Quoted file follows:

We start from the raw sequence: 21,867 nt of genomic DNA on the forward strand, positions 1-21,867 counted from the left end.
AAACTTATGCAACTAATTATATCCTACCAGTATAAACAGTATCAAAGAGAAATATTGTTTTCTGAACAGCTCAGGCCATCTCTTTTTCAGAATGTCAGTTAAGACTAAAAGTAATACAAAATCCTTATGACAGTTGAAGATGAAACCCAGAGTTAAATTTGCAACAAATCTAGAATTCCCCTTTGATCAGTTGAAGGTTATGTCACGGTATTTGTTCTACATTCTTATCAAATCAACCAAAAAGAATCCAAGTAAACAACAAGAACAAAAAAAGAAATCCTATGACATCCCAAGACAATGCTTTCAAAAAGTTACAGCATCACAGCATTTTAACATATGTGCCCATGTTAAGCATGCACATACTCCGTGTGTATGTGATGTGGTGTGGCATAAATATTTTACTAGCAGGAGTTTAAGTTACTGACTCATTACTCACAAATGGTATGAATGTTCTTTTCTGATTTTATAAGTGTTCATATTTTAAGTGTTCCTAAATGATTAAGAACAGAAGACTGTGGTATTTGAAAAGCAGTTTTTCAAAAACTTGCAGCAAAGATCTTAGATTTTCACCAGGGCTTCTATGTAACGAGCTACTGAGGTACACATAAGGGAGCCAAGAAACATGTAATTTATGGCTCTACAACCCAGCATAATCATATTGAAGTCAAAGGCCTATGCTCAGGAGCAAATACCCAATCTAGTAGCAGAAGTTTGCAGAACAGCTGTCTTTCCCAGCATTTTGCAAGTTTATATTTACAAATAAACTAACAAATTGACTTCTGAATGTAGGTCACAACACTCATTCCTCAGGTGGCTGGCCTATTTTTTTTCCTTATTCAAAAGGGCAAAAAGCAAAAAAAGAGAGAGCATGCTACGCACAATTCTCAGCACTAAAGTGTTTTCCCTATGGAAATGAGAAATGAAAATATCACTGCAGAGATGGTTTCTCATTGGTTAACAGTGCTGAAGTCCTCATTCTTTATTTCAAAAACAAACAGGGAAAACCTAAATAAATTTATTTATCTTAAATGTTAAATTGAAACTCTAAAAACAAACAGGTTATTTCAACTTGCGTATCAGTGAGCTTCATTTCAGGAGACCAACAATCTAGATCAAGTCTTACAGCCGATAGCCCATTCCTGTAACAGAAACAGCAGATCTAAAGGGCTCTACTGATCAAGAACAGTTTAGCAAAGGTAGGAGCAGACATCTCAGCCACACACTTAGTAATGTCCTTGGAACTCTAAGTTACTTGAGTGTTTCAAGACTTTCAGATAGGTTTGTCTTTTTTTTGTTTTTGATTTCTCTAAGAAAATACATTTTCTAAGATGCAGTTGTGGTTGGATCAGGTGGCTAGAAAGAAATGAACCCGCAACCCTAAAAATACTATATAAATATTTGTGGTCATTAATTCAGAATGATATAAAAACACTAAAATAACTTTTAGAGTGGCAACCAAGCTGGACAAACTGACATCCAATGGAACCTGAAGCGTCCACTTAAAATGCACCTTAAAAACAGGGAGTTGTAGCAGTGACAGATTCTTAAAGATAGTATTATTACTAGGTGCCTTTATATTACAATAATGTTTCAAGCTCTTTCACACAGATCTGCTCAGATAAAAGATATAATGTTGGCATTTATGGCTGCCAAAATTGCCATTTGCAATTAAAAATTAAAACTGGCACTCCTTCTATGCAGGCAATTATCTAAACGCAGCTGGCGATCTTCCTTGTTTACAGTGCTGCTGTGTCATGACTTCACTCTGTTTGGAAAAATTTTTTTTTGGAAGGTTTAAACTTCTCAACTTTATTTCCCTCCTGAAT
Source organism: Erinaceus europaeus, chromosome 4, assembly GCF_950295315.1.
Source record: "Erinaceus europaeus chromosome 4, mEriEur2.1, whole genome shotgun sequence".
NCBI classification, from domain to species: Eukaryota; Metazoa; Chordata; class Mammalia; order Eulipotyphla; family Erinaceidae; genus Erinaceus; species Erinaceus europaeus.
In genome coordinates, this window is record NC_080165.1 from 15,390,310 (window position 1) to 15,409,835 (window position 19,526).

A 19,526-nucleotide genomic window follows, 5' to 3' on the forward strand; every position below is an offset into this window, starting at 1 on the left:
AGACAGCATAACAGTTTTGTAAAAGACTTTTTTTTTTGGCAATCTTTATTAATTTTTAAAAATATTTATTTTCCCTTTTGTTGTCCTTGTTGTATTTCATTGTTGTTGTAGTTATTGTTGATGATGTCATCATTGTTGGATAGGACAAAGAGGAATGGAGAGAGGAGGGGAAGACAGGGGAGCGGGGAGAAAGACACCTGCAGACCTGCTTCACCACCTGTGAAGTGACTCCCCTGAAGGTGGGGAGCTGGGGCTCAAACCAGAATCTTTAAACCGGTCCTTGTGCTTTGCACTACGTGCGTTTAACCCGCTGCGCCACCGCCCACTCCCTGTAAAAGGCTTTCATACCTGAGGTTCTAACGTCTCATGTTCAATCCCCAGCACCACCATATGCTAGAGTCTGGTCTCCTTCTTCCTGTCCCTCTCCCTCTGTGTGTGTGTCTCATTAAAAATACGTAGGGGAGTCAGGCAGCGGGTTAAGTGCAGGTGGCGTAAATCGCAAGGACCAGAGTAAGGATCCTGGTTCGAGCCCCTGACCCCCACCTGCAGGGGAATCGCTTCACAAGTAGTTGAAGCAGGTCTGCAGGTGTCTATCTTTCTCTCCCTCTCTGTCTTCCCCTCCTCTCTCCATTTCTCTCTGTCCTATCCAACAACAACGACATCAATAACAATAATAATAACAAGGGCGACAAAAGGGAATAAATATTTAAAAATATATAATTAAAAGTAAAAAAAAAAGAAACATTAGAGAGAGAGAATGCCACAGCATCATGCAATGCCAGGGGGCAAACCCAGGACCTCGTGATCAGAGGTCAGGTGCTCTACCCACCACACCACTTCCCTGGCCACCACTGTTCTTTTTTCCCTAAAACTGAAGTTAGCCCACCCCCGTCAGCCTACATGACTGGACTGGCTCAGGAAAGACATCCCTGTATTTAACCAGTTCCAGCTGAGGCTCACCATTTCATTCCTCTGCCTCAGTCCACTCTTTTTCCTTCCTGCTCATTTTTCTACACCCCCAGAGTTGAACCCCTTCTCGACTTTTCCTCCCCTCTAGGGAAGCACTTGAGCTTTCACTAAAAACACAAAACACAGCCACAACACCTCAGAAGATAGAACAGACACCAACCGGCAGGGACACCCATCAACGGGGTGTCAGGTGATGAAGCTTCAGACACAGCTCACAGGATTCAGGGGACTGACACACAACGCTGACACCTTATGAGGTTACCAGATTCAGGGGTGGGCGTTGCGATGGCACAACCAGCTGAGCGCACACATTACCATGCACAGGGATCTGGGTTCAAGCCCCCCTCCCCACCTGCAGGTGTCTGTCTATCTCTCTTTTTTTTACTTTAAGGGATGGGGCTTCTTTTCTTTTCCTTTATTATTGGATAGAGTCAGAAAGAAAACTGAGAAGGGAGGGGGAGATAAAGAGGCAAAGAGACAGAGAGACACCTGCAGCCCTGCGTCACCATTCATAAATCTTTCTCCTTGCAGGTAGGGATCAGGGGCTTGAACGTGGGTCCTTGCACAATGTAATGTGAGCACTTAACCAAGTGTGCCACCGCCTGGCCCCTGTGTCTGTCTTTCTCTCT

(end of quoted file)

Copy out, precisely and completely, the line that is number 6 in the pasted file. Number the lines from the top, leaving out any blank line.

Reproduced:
In genome coordinates, this window is record NC_080165.1 from 15,390,310 (window position 1) to 15,409,835 (window position 19,526).